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Drug-Induced Parkinsonism Manifesting as Gait Freezing in a Patient With Traumatic Brain Injury

A Case Report

Yoo, Ho Sang, MD; Kim, Yong Wook, MD, PhD; Kim, Na Young, MD, PhD

doi: 10.1097/WNF.0000000000000333
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Background Among the neuropsychiatric complications commonly induced by traumatic brain injury (TBI), behavioral disorders, such as agitation and aggression, can hinder neurological recovery and deteriorate rehabilitation outcomes. Pharmacological treatment for behavioral disorders might be beneficial but could lead to drug-induced parkinsonism. We report a case of a patient with drug-induced parkinsonism manifested as freezing of gait after TBI, which improved with the cessation of the offending drugs and comprehensive rehabilitation.

Case Presentation A 35-year-old male patient left with a TBI after a car accident was referred to our hospital. He had been on many neuropsychiatric medications, including atypical antipsychotics, for his agitated behaviors. He could walk independently but showed freezing of gait at the initiation of his gait, when turning to the side, when reaching his destination, and passing through narrow corridors. Under the impression of drug-induced parkinsonism, we gradually tapered the patient off his neuropsychiatric medications. He also underwent comprehensive rehabilitation, including gait training under visual and auditory cues and balance training. Five weeks after admission to the hospital, the patient's freezing of gait improved, with disappearance of his hesitation at gait initiation and a decreased freezing duration while turning around.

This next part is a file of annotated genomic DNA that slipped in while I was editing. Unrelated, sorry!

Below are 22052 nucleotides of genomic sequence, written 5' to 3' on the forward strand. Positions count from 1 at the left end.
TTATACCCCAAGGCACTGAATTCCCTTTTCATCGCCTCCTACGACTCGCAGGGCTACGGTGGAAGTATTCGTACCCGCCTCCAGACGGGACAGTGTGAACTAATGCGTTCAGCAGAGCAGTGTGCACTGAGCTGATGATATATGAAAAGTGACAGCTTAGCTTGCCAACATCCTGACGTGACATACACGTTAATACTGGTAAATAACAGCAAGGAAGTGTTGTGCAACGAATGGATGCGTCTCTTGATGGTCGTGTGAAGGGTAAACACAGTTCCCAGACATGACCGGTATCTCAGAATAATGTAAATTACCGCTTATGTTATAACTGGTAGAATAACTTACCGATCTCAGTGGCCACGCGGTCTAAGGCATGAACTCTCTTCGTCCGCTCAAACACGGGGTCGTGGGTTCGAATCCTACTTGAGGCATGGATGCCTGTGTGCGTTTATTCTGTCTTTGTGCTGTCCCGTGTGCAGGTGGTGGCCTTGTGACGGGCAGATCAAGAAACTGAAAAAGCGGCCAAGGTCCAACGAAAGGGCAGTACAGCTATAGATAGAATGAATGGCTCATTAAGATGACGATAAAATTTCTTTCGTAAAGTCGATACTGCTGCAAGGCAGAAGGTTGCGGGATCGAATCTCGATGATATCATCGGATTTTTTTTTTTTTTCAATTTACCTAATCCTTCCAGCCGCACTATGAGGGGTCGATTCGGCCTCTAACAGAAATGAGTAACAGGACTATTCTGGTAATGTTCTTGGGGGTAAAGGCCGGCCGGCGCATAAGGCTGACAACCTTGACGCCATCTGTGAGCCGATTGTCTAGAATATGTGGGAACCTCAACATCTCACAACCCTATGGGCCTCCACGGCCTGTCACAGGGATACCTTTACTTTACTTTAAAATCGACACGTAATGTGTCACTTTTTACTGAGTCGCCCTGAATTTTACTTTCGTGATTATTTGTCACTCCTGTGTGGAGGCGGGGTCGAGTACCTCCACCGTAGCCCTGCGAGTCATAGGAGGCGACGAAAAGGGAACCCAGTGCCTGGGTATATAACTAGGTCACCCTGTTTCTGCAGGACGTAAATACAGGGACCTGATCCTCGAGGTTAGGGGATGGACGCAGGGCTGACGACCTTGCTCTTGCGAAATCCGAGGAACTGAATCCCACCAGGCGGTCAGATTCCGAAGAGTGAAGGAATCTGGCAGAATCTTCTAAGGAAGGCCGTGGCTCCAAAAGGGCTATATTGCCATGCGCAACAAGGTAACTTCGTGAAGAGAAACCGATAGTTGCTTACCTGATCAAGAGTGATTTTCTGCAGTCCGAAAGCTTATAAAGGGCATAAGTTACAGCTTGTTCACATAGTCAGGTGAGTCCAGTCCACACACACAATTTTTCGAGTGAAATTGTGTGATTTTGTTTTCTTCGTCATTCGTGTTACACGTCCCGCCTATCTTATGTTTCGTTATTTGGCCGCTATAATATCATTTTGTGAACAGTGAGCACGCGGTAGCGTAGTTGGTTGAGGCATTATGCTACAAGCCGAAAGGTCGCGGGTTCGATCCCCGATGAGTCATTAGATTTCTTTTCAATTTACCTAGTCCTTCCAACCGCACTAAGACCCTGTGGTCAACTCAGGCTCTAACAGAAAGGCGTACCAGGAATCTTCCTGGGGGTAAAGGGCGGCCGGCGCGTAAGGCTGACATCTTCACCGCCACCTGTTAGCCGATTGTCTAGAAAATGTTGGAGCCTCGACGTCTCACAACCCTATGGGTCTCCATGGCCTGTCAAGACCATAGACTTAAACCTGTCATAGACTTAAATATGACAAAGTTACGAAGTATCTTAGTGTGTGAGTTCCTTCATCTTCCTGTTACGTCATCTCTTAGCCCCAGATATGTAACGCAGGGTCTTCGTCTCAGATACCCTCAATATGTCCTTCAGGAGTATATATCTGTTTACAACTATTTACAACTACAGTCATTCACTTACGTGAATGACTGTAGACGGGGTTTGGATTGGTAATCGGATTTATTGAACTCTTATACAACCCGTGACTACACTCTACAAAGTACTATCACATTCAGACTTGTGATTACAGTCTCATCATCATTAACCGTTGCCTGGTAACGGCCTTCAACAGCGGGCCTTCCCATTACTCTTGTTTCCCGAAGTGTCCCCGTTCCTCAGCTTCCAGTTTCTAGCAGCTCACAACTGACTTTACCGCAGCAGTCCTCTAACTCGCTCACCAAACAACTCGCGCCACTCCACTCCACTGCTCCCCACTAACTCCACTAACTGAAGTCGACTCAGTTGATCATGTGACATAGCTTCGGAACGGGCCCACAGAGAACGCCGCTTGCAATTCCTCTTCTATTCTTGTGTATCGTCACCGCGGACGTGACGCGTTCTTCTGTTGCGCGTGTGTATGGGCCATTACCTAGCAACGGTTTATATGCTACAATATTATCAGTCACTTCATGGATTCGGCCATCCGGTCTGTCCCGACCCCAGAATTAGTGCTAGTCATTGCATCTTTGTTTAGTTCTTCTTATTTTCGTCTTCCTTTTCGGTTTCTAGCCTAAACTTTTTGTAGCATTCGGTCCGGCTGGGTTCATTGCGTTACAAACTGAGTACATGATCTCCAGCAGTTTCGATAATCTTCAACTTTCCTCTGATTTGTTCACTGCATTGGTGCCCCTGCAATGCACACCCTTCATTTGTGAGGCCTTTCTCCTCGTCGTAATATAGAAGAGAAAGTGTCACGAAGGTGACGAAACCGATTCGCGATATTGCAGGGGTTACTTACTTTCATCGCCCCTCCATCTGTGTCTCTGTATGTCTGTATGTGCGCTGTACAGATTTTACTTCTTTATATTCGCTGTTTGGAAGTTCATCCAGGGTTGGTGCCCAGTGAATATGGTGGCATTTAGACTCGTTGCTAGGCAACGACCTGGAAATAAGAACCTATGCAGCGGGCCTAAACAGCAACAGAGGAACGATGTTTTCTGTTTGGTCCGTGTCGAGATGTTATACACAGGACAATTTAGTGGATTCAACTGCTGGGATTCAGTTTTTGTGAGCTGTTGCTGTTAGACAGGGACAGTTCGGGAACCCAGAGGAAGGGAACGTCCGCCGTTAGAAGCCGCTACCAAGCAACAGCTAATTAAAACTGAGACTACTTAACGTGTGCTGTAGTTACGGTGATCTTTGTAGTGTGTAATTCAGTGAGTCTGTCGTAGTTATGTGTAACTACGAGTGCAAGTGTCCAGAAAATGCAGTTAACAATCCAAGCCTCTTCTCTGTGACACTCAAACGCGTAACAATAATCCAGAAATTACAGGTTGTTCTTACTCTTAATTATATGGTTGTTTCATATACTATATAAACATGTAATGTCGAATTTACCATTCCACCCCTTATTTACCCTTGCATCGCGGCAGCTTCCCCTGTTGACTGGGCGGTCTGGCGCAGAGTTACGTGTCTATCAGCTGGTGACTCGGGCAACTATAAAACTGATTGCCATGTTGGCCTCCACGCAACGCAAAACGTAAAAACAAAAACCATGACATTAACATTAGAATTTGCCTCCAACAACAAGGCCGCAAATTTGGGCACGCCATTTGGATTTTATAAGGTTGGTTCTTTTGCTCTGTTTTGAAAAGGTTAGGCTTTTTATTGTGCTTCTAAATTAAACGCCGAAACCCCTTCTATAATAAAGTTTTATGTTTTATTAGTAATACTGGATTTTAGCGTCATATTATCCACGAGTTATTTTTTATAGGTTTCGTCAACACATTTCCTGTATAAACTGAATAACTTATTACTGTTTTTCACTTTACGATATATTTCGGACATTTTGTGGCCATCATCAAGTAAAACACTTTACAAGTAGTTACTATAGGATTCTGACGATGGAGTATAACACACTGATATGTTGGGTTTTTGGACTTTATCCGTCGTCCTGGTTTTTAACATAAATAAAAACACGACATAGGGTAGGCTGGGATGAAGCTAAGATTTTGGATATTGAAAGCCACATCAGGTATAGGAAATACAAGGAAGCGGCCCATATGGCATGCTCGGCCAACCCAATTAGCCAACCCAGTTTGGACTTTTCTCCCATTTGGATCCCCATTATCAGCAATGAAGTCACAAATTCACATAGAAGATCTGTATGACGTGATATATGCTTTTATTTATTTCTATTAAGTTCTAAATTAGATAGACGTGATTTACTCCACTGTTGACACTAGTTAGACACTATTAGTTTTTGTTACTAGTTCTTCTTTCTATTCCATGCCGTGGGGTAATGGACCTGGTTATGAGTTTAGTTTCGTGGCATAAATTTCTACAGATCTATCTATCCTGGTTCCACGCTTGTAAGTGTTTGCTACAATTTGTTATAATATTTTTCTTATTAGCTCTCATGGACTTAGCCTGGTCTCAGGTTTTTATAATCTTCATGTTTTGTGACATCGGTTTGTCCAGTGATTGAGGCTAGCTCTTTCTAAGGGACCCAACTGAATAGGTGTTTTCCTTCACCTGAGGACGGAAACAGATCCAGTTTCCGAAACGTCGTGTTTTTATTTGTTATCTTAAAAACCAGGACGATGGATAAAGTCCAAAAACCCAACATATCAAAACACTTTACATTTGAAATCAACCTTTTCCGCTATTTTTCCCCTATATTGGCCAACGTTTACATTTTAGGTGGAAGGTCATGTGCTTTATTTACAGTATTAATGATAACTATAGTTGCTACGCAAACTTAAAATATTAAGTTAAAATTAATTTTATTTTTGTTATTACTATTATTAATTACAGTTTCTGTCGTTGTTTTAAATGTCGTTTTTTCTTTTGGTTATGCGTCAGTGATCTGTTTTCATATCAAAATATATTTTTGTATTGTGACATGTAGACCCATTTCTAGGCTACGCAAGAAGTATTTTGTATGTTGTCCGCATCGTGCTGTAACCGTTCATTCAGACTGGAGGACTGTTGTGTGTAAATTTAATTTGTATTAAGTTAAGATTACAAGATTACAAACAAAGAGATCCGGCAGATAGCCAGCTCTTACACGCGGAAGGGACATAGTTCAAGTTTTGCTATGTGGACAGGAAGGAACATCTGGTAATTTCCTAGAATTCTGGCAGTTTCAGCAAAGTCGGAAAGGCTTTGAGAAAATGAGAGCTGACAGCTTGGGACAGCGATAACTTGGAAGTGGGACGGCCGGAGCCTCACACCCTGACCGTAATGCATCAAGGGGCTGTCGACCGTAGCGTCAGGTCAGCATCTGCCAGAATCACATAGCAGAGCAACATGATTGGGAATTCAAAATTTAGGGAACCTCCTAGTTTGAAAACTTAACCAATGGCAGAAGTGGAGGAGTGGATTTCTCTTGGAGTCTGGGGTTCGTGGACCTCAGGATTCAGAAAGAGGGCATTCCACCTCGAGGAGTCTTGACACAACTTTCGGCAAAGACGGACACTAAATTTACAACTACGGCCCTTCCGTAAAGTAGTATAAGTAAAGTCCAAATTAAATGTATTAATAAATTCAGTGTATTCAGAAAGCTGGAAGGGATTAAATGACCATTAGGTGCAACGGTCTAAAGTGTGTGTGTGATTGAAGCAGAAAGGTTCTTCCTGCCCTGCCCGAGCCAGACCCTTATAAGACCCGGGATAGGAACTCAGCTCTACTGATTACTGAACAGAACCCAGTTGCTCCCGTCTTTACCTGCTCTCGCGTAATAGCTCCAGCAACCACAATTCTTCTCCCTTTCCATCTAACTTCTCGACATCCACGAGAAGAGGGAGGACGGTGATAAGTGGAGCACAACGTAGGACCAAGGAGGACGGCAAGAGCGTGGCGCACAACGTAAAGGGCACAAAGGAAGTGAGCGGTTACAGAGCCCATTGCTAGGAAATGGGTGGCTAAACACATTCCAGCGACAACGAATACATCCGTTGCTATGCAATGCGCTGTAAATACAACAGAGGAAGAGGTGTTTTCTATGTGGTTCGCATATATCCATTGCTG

Conclusions This is a rare report of drug-induced parkinsonism manifested as freezing of gait, which showed improvement after discontinuation of the causative drugs and subsequent rehabilitation.

Department and Research Institute of Rehabilitation Medicine, College of Medicine, Yonsei University, Seoul, Republic of Korea.

Address correspondence and reprint requests to Na Young Kim, MD, PhD, Department and Research Institute of Rehabilitation Medicine, College of Medicine, Yonsei University, 50-1 Yonsei-ro, Seodaemun-gu, Seoul 120-752, Republic of Korea; E-mail: kny8452@yuhs.ac

Conflicts of Interest and Source of Funding: The authors have no conflicts of interest to declare.

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